I was halfway through a superb BLT sandwich for lunch today when
I had the following thought “Why haven’t cameras taken on the same approach as
cars”. Ok I can see that this makes no sense so I’ll rewind a bit. The wife and
I were having lunch and watching an old episode of Top Gear, the British “real”
version, and they were trying to find the first car that drove and felt like a
proper car and not some working proto-car. They decided that the Austin 7 was
the mold that all other cars followed because it’s control layout made sense
and didn’t require three arms and a leg to operate.
The blokes on Top Gear came to the conclusion that in the
development of the automobile all cars up to the Cadillac Type 53 in 1916 were
experiments in mechanics and what we would now call user interface: how you
physically operate and control the device. The Austin 7, which came about in
1922, took what the Type 53 had right: the now familiar pedal layout, electric
starter, steering column mounted controls … and put it all together in a
package that was 1/4th the price of the Caddy and with that licensed
the Austin 7 to numerous other car manufacturers around the world. The pattern
was established and since then, 90 years now, we have been quietly grateful for
not having to be genius gymnasts in order to drive a car: everything is right where
it needs to be.
Why haven’t the camera companies done this? Every time a new
camera hits the streets the controls are different in some way from even the
model that it replaced. You have to relearn your basic tool every time. Worse
you get used to the old camera and have to fumble your way through the new and
improved one for maybe a few months just so that it becomes second nature. I
got in the habit of toting around the owner’s manual because until I had
accessed every necessary function two dozen times there was always going to be
a “Huh?!” moment on a shoot where my expensive professional tool was turned
into a near useless doorstop. Out comes the manual; flip-flip-flip, Oh! Push
this button while rotating the sub-control wheel, scroll down to this menu and
change the mode to …. GOTCHA!
That gets boring, if not frustrating, real quick. The
computerization of our cameras has been a boon in terms of our ability to have
minute control over our tools but it’s made much of this flexibility and power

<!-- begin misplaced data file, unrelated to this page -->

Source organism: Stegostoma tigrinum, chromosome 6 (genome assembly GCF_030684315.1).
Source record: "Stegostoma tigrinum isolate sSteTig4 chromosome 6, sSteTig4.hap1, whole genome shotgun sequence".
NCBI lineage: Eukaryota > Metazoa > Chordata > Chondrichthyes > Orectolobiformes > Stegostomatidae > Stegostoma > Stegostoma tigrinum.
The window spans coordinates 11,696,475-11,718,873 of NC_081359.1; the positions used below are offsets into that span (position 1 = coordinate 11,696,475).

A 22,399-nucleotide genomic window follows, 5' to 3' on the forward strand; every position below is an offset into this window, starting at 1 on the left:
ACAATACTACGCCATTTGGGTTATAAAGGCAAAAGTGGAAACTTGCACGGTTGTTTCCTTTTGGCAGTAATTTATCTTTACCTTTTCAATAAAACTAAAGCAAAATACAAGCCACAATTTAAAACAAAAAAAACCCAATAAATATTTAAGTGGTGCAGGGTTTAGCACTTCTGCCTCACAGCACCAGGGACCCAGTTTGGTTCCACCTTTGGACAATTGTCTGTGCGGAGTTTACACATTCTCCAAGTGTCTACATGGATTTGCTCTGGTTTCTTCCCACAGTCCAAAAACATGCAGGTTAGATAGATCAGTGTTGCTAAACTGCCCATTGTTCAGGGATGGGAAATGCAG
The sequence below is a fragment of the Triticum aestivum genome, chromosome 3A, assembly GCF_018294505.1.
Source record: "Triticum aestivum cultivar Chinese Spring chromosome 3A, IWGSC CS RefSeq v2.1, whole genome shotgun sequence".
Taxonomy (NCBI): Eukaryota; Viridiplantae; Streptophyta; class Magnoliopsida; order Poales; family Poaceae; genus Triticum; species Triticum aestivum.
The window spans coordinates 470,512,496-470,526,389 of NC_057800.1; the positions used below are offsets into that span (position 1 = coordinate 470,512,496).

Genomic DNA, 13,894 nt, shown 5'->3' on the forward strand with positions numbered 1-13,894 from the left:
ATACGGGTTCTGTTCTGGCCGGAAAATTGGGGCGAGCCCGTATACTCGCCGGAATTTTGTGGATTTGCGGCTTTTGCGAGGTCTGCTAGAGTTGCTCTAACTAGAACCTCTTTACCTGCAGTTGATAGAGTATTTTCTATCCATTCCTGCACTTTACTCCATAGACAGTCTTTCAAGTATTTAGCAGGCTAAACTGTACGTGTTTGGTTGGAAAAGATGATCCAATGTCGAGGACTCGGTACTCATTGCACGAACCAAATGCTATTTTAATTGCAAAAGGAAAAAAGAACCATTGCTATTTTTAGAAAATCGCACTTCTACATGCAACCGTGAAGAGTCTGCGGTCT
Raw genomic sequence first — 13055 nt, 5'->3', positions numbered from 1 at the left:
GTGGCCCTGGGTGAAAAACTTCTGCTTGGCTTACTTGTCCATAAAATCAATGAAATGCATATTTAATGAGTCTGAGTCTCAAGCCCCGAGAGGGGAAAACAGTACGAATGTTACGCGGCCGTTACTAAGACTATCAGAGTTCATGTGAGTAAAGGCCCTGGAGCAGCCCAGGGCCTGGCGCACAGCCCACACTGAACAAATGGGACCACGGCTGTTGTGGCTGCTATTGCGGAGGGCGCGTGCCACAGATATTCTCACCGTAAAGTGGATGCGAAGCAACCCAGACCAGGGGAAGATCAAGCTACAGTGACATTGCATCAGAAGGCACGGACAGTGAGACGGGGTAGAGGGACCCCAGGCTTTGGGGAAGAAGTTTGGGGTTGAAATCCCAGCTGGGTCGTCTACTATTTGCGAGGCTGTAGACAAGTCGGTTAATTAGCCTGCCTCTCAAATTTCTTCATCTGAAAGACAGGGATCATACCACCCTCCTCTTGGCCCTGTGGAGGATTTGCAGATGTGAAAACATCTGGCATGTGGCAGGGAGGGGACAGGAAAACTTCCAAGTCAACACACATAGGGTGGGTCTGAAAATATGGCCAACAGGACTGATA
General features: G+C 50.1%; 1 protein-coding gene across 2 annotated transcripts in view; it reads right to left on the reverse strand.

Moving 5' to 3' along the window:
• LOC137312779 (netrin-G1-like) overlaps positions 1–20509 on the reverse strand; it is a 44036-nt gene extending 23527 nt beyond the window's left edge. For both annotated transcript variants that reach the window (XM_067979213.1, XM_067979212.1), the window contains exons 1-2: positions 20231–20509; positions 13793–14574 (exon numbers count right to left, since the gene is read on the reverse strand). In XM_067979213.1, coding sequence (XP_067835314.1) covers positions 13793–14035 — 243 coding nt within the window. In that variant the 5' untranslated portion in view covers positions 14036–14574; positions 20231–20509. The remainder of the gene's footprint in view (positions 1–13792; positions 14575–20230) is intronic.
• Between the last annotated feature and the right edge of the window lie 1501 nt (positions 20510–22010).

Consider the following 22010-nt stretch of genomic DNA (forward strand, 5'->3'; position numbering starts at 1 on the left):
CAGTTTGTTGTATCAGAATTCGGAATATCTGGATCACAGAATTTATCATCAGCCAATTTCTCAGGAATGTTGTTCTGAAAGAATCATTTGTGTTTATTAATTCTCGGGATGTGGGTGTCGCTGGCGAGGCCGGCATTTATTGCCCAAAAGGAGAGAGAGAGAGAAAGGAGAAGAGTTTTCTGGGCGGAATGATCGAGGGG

needlessly difficult to access if not harness. We just get more buttons, more
functions, more menus and more ability but most of us really only need to
access about ten controls to use our cameras, focus, ISO, aperture, shutter
speed, shutter button, playback, delete, protect, flash compensation and white
balance. The rest seems like it’s thrown in to impress the non-professionals who,
let’s face it, way out number us pros but buy enough gear to keep the price
down so that we can afford it.
I ended up stumbling in to this mode of thought with two
different photographers just last week. One is a journalist who was bemoaning
how his spiffy new D4 has control layouts that are just different enough from
the D3’s that he used for years that he has to stop and think, always a bad
thing, on a shoot so that he can access this function or that. The other is my
buddy Dan the Architectural dude who has been loving his wicked D800 for about
a month but mentioned that it’s so much more complicated, kinda his words, that
he can’t find that sweet function when he needs it. Out comes the manual which
is awful when the client is standing next to ya while you look like a total
tyro. Worse, he is setting up a shot and the camera starts doing something that
he didn’t intend, like bring up the Virtual Horizon, and then ya can’t get it
to stop. Argh!
The easy way would be to just shoot a Leica as they haven’t
changed the button location since the invention of radio. Ok not really. They
had to put a screen and buttons on the back with the digital M series but
everything else is just like it was in 1958.
This is why I use cameras that all are the same model and as
a result have the same physical layout. When I first went pro my bodies of
choice were the Nikon N90s and I eventually had three of them. First one, then
two so that I could run the standard wide lens/long lens two body combo that
newsies need to have. But when one of my bodies broke and I had to borrow a
friends F4s for a shoot I was flummoxed. I knew the F4 well but it was
impossible to seamlessly go from one body to the other while covering news and
not have to constantly remind myself where the shutter dial was. That’s when I
got the third body: a shelf sitting backup.
To me, your tools need to be not an extension of your hands but rather an extension of your mind. Just as you practice a myriad of concepts to turn them into useful techniques you practice working with your tools be that a hammer or a paintbrush. When the tool changes that well formed system of muscle memory is fouled and your creative/reative abilitly will be to some degree lessened untl you have reproduced that prior level of mind/body/tool integration. Although I love getting usefull new tools I loathe having to slow down and practice using them so as to truly make them usefull.
As of tomorrow things are going to get more complicated
as I will take possession of a new Nikon D800 body. Not to replace my D700’s;
they are and will be for some time my work horses. But for commercial work and
HDSLR video. Luckily the control layout isn’t that different than what I’ve
been used to for four years. But there will be differences and I will have to
deal with that. Sigh!
WhenI become Emperor, I will gather all the genius industrial designers and kinesiologists
and figure out how to design stuff with the least amount of buttons and menus necessary and then make that
stick. Yeah, like that will happen …
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